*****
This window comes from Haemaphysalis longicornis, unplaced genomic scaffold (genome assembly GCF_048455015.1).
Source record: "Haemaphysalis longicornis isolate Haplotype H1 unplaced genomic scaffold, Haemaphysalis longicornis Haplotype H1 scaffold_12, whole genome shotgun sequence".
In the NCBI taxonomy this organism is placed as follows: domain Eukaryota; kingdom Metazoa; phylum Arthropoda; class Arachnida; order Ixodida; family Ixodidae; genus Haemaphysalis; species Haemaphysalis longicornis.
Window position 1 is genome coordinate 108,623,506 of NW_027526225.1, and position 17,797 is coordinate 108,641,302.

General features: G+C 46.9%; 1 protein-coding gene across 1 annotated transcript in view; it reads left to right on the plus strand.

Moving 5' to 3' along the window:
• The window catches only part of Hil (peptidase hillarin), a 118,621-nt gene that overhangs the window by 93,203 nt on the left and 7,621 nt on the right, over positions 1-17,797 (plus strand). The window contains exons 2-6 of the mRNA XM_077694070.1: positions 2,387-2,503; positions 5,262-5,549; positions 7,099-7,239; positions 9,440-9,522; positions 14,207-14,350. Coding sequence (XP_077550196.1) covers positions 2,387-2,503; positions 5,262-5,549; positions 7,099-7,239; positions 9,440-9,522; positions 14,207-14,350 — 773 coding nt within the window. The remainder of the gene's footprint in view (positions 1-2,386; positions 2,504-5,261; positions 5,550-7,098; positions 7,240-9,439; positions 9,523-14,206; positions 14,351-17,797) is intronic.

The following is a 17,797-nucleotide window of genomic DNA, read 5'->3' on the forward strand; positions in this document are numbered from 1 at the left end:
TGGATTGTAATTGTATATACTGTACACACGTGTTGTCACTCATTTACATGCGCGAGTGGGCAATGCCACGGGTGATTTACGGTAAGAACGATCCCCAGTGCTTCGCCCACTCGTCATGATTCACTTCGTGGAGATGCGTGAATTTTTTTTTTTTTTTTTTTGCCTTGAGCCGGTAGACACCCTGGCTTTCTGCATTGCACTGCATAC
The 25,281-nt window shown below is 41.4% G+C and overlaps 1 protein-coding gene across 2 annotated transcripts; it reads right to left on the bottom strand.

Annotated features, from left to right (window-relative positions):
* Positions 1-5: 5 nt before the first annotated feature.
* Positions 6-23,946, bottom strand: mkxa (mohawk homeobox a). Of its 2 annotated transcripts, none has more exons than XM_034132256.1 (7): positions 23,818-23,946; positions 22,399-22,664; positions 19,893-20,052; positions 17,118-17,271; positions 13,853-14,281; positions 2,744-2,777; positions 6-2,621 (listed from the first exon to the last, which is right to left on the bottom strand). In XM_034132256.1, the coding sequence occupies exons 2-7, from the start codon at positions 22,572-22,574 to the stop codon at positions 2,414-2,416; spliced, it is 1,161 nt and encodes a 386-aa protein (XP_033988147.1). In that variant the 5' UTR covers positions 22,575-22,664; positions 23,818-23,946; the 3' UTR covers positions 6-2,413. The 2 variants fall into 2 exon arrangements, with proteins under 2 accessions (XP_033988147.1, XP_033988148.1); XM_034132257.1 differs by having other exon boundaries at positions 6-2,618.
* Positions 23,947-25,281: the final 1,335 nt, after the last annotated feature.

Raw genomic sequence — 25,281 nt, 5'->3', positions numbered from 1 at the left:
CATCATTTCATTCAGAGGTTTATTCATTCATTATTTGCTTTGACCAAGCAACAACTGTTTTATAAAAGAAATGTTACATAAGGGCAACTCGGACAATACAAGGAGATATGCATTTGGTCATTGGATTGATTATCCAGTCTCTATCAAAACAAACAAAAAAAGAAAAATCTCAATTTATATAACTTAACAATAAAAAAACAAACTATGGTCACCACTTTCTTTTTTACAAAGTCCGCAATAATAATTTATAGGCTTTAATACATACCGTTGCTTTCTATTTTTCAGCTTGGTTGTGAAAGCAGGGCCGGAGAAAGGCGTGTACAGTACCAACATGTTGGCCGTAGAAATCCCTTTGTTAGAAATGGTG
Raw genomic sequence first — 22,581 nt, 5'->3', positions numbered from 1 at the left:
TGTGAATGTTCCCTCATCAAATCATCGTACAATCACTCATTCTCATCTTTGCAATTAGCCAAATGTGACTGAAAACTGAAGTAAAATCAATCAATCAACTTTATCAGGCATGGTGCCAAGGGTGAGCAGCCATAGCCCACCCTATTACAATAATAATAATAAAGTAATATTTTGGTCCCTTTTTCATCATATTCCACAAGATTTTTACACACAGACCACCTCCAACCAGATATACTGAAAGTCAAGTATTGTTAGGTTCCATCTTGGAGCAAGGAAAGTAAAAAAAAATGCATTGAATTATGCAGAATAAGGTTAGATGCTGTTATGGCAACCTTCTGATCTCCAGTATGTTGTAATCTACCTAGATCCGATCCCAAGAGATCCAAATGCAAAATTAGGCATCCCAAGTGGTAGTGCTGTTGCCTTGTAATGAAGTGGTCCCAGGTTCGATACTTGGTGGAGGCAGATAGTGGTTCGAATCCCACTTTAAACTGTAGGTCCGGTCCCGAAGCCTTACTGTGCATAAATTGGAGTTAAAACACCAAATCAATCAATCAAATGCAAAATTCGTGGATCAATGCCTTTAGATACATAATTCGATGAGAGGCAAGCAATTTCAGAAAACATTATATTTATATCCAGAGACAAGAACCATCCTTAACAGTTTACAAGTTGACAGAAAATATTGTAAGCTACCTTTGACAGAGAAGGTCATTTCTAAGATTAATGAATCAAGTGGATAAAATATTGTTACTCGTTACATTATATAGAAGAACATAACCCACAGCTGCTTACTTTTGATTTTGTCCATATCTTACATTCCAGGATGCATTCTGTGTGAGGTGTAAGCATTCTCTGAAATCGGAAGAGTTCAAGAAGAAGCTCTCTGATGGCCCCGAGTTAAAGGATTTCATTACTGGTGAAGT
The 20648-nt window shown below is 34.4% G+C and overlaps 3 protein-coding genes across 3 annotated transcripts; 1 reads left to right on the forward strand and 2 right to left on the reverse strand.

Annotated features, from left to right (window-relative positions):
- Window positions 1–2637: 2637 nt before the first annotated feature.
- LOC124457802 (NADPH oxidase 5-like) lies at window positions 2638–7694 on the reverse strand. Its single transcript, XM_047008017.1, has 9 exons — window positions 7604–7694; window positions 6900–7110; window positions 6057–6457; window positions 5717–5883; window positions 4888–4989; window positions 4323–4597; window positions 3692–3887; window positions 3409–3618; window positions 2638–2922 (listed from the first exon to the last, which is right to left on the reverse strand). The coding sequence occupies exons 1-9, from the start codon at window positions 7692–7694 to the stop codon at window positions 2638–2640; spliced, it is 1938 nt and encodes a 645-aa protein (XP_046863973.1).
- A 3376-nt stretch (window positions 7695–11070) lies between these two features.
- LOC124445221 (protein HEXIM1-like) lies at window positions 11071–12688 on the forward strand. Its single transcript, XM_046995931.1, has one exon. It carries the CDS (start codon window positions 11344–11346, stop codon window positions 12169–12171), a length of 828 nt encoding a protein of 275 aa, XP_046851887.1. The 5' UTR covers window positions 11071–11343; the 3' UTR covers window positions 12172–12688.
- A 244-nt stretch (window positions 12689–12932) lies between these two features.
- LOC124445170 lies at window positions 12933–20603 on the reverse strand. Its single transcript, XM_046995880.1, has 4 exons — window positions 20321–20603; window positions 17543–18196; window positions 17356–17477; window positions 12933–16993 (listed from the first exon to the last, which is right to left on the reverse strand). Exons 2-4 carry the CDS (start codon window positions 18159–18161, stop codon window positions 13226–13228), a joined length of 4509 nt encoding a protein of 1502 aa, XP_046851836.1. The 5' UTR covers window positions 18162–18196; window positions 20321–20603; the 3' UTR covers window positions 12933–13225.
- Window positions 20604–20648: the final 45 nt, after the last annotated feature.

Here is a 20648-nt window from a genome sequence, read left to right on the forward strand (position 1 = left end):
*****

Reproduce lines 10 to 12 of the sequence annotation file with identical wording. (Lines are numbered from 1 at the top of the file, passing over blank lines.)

The 25,281-nt window shown below is 41.4% G+C and overlaps 1 protein-coding gene across 2 annotated transcripts; it reads right to left on the bottom strand.

Annotated features, from left to right (window-relative positions):
* Positions 1-5: 5 nt before the first annotated feature.